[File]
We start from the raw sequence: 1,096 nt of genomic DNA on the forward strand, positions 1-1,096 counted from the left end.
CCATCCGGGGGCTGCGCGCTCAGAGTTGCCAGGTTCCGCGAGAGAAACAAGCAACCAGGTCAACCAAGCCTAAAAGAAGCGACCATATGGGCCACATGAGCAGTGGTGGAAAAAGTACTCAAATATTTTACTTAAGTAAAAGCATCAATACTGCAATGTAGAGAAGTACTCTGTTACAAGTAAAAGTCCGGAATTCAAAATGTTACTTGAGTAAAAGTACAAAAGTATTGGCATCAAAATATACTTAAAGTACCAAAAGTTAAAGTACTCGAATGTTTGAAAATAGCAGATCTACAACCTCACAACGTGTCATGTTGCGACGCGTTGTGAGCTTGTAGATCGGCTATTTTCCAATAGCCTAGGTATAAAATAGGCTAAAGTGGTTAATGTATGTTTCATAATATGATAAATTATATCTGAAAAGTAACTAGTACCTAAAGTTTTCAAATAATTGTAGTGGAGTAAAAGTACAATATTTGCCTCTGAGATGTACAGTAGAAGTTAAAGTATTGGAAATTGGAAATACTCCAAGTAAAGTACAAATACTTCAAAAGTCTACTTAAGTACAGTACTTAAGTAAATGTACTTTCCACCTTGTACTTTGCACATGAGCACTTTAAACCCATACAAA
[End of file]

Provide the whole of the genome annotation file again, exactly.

We start from the raw sequence: 1,096 nt of genomic DNA on the forward strand, positions 1-1,096 counted from the left end.
CCATCCGGGGGCTGCGCGCTCAGAGTTGCCAGGTTCCGCGAGAGAAACAAGCAACCAGGTCAACCAAGCCTAAAAGAAGCGACCATATGGGCCACATGAGCAGTGGTGGAAAAAGTACTCAAATATTTTACTTAAGTAAAAGCATCAATACTGCAATGTAGAGAAGTACTCTGTTACAAGTAAAAGTCCGGAATTCAAAATGTTACTTGAGTAAAAGTACAAAAGTATTGGCATCAAAATATACTTAAAGTACCAAAAGTTAAAGTACTCGAATGTTTGAAAATAGCAGATCTACAACCTCACAACGTGTCATGTTGCGACGCGTTGTGAGCTTGTAGATCGGCTATTTTCCAATAGCCTAGGTATAAAATAGGCTAAAGTGGTTAATGTATGTTTCATAATATGATAAATTATATCTGAAAAGTAACTAGTACCTAAAGTTTTCAAATAATTGTAGTGGAGTAAAAGTACAATATTTGCCTCTGAGATGTACAGTAGAAGTTAAAGTATTGGAAATTGGAAATACTCCAAGTAAAGTACAAATACTTCAAAAGTCTACTTAAGTACAGTACTTAAGTAAATGTACTTTCCACCTTGTACTTTGCACATGAGCACTTTAAACCCATACAAA